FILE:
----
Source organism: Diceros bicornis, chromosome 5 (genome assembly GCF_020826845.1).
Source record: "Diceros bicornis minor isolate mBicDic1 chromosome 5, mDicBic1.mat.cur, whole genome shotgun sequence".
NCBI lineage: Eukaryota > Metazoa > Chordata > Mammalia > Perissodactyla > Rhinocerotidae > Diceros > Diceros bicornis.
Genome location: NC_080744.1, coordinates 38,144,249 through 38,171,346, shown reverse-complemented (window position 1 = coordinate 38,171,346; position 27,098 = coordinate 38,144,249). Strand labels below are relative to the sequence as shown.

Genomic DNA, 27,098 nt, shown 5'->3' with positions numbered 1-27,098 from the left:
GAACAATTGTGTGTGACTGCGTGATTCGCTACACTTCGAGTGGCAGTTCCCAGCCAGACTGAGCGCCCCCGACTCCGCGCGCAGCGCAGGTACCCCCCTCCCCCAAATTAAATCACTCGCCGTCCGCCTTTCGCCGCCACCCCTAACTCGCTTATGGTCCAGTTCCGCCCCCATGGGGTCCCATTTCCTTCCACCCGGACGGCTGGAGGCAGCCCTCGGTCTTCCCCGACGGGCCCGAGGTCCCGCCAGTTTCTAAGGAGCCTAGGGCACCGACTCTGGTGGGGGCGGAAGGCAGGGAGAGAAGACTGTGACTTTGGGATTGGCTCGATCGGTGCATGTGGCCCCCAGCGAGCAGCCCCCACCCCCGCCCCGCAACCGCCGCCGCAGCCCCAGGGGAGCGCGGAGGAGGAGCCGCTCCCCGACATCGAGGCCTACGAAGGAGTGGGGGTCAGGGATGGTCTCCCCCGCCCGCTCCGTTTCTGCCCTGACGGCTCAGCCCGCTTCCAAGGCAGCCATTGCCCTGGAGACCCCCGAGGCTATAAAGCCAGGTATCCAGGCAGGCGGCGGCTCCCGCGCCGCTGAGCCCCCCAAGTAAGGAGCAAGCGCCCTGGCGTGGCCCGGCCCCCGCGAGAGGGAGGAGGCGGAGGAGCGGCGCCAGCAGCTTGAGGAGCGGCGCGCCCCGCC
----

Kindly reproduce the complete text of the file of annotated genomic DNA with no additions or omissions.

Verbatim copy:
Source organism: Diceros bicornis, chromosome 5 (genome assembly GCF_020826845.1).
Source record: "Diceros bicornis minor isolate mBicDic1 chromosome 5, mDicBic1.mat.cur, whole genome shotgun sequence".
NCBI lineage: Eukaryota > Metazoa > Chordata > Mammalia > Perissodactyla > Rhinocerotidae > Diceros > Diceros bicornis.
Genome location: NC_080744.1, coordinates 38,144,249 through 38,171,346, shown reverse-complemented (window position 1 = coordinate 38,171,346; position 27,098 = coordinate 38,144,249). Strand labels below are relative to the sequence as shown.

Genomic DNA, 27,098 nt, shown 5'->3' with positions numbered 1-27,098 from the left:
GAACAATTGTGTGTGACTGCGTGATTCGCTACACTTCGAGTGGCAGTTCCCAGCCAGACTGAGCGCCCCCGACTCCGCGCGCAGCGCAGGTACCCCCCTCCCCCAAATTAAATCACTCGCCGTCCGCCTTTCGCCGCCACCCCTAACTCGCTTATGGTCCAGTTCCGCCCCCATGGGGTCCCATTTCCTTCCACCCGGACGGCTGGAGGCAGCCCTCGGTCTTCCCCGACGGGCCCGAGGTCCCGCCAGTTTCTAAGGAGCCTAGGGCACCGACTCTGGTGGGGGCGGAAGGCAGGGAGAGAAGACTGTGACTTTGGGATTGGCTCGATCGGTGCATGTGGCCCCCAGCGAGCAGCCCCCACCCCCGCCCCGCAACCGCCGCCGCAGCCCCAGGGGAGCGCGGAGGAGGAGCCGCTCCCCGACATCGAGGCCTACGAAGGAGTGGGGGTCAGGGATGGTCTCCCCCGCCCGCTCCGTTTCTGCCCTGACGGCTCAGCCCGCTTCCAAGGCAGCCATTGCCCTGGAGACCCCCGAGGCTATAAAGCCAGGTATCCAGGCAGGCGGCGGCTCCCGCGCCGCTGAGCCCCCCAAGTAAGGAGCAAGCGCCCTGGCGTGGCCCGGCCCCCGCGAGAGGGAGGAGGCGGAGGAGCGGCGCCAGCAGCTTGAGGAGCGGCGCGCCCCGCC